How safe is Cebu?

|October 09,2018 - 10:10 PM

One cannot blame Tourism Secretary Bernadette Romulo-Puyat for putting the agency’s best foot forward when she said that Cebu remains a safe destination for tourists despite the recent spate of killings in Metro Cebu.

To substantiate her assertion, Puyat cited numbers showing that tourist arrivals went up by 27.7 percent in Cebu. More are expected to arrive especially as the holidays and the Sinulog approach due to the recent opening of the more spacious second terminal of the Mactan-Cebu International Airport.

More likely the increase in tourist arrivals had to do with the temporary closure of Boracay Island which will soon be reopened under new management rules but then who’s complaining aside from the island’s stakeholders and those who earn their income from tourist arrivals in that part of the country?

Certainly not the Cebu business community and local governments who will be among the first to welcome any increase in tourist arrivals since it means more revenue for them.

In fact it was last April when Numbeo, an online database that ranks the living conditions of cities worldwide, placed Cebu City as the eighth safest city in Southeast Asia. But all of that changed in the past few months.

When these same local officials and top business leaders voice concern on the spate of killings that occurred right in their backyard — when even officers of the Philippine Drug Enforcement Agency (PDEA) such as Von Rian Tecson of Carcar City and Asst. Operations Officer Earl Rallos were dispatched with such ease and impunity in August 8 and July 27 this year respectively — no amount of press releases and goodwill visits can immediately erase these anxieties.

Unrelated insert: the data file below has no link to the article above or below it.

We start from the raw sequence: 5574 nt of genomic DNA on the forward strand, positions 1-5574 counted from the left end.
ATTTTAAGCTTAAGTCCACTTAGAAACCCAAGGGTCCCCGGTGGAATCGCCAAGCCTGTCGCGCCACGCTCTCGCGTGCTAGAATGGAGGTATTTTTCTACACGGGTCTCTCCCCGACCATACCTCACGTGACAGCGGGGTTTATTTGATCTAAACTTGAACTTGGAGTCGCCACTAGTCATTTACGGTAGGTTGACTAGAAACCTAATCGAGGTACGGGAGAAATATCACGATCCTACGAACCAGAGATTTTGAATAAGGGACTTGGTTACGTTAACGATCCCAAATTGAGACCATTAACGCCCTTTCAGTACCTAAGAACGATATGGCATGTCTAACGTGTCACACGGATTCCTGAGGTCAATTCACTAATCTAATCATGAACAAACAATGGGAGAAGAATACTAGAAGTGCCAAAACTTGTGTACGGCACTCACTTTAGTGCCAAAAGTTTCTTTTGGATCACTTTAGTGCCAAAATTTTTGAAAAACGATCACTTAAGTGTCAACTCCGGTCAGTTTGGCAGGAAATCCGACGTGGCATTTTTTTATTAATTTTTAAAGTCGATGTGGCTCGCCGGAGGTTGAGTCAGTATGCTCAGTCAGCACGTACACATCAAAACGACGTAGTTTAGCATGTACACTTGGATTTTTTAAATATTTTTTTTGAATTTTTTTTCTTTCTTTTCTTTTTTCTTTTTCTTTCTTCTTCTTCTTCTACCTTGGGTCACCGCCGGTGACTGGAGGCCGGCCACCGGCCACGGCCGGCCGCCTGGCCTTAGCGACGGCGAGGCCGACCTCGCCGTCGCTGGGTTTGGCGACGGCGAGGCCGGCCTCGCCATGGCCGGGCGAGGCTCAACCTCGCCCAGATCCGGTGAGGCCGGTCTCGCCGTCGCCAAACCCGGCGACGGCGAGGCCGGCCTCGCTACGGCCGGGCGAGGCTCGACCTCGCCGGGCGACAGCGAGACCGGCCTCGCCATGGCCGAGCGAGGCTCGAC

It falls squarely on law enforcement agencies to set things right and the police, unfairly or not, are at the forefront of law enforcement. Thus, when survivors of what is being suspected as a summary execution of criminal suspects initially claimed that police were allegedly responsible for the killings, it only intensified public anxiety and fears that law enforcers are taking the law into their own hands.

It remains to be seen if one of these survivors, habal-habal (motorcycle-for-hire) driver Antonio Belande, can remain safe after he was escorted out by police upon his discharge at the Cebu City Medical Center.

Police officials like Chief Supt. Debold Sinas, Police Regional Office (PRO-7) chief and Senior Supt. Royina Garma, Cebu City police chief, can deny until they’re blue in the face that the police have zero involvement in these killings.

But when incidents of people being killed in the crossfire and ski-mask wearing assailants gun down people in broad daylight with no fear of reprisal occur on a nearly regular basis, there is much to fear for one’s safety for both residents and visitors alike.

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